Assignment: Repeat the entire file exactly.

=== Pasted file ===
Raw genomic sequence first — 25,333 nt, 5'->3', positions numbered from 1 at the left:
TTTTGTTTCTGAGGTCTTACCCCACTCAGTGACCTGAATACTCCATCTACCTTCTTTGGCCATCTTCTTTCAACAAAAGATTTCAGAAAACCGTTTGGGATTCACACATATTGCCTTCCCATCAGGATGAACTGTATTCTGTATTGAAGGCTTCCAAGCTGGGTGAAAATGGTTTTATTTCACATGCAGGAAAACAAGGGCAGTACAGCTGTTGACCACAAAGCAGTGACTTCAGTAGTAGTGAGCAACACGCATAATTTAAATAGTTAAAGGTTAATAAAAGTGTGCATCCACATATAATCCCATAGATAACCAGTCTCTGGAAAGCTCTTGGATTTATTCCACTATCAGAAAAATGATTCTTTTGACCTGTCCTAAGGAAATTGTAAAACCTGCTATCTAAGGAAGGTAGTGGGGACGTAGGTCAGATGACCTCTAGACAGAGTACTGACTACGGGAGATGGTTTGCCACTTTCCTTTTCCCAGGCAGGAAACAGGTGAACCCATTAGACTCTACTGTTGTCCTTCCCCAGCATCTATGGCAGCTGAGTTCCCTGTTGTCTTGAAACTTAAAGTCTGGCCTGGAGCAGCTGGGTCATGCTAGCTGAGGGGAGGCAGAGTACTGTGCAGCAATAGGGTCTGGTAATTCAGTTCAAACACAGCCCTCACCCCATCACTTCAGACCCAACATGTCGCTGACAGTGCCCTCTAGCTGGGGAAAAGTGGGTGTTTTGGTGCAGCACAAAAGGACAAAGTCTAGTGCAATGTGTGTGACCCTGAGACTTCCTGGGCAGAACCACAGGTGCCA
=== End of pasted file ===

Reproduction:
Raw genomic sequence first — 25,333 nt, 5'->3', positions numbered from 1 at the left:
TTTTGTTTCTGAGGTCTTACCCCACTCAGTGACCTGAATACTCCATCTACCTTCTTTGGCCATCTTCTTTCAACAAAAGATTTCAGAAAACCGTTTGGGATTCACACATATTGCCTTCCCATCAGGATGAACTGTATTCTGTATTGAAGGCTTCCAAGCTGGGTGAAAATGGTTTTATTTCACATGCAGGAAAACAAGGGCAGTACAGCTGTTGACCACAAAGCAGTGACTTCAGTAGTAGTGAGCAACACGCATAATTTAAATAGTTAAAGGTTAATAAAAGTGTGCATCCACATATAATCCCATAGATAACCAGTCTCTGGAAAGCTCTTGGATTTATTCCACTATCAGAAAAATGATTCTTTTGACCTGTCCTAAGGAAATTGTAAAACCTGCTATCTAAGGAAGGTAGTGGGGACGTAGGTCAGATGACCTCTAGACAGAGTACTGACTACGGGAGATGGTTTGCCACTTTCCTTTTCCCAGGCAGGAAACAGGTGAACCCATTAGACTCTACTGTTGTCCTTCCCCAGCATCTATGGCAGCTGAGTTCCCTGTTGTCTTGAAACTTAAAGTCTGGCCTGGAGCAGCTGGGTCATGCTAGCTGAGGGGAGGCAGAGTACTGTGCAGCAATAGGGTCTGGTAATTCAGTTCAAACACAGCCCTCACCCCATCACTTCAGACCCAACATGTCGCTGACAGTGCCCTCTAGCTGGGGAAAAGTGGGTGTTTTGGTGCAGCACAAAAGGACAAAGTCTAGTGCAATGTGTGTGACCCTGAGACTTCCTGGGCAGAACCACAGGTGCCA